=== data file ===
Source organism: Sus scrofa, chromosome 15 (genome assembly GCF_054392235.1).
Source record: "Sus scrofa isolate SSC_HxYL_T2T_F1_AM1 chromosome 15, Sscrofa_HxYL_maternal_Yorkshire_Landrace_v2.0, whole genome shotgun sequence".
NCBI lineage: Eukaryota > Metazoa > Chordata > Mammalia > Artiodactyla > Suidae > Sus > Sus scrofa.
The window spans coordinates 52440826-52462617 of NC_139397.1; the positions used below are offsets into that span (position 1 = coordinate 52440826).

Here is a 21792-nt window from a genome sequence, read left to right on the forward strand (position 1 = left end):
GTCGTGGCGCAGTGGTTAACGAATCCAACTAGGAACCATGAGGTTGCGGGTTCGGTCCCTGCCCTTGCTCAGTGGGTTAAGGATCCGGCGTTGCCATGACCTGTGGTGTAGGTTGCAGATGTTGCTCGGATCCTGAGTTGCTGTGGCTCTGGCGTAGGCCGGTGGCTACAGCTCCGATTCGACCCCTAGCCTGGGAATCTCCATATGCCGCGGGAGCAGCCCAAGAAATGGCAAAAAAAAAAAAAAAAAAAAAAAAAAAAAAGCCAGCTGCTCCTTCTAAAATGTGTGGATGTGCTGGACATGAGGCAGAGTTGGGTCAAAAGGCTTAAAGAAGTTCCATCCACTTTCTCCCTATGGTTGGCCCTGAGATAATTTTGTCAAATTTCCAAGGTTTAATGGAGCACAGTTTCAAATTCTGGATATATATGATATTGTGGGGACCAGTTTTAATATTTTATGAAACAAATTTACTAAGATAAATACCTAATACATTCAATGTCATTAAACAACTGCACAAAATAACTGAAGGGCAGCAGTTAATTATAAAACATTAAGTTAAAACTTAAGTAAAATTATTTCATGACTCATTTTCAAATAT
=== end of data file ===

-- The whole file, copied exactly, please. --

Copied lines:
Source organism: Sus scrofa, chromosome 15 (genome assembly GCF_054392235.1).
Source record: "Sus scrofa isolate SSC_HxYL_T2T_F1_AM1 chromosome 15, Sscrofa_HxYL_maternal_Yorkshire_Landrace_v2.0, whole genome shotgun sequence".
NCBI lineage: Eukaryota > Metazoa > Chordata > Mammalia > Artiodactyla > Suidae > Sus > Sus scrofa.
The window spans coordinates 52440826-52462617 of NC_139397.1; the positions used below are offsets into that span (position 1 = coordinate 52440826).

Here is a 21792-nt window from a genome sequence, read left to right on the forward strand (position 1 = left end):
GTCGTGGCGCAGTGGTTAACGAATCCAACTAGGAACCATGAGGTTGCGGGTTCGGTCCCTGCCCTTGCTCAGTGGGTTAAGGATCCGGCGTTGCCATGACCTGTGGTGTAGGTTGCAGATGTTGCTCGGATCCTGAGTTGCTGTGGCTCTGGCGTAGGCCGGTGGCTACAGCTCCGATTCGACCCCTAGCCTGGGAATCTCCATATGCCGCGGGAGCAGCCCAAGAAATGGCAAAAAAAAAAAAAAAAAAAAAAAAAAAAAAGCCAGCTGCTCCTTCTAAAATGTGTGGATGTGCTGGACATGAGGCAGAGTTGGGTCAAAAGGCTTAAAGAAGTTCCATCCACTTTCTCCCTATGGTTGGCCCTGAGATAATTTTGTCAAATTTCCAAGGTTTAATGGAGCACAGTTTCAAATTCTGGATATATATGATATTGTGGGGACCAGTTTTAATATTTTATGAAACAAATTTACTAAGATAAATACCTAATACATTCAATGTCATTAAACAACTGCACAAAATAACTGAAGGGCAGCAGTTAATTATAAAACATTAAGTTAAAACTTAAGTAAAATTATTTCATGACTCATTTTCAAATAT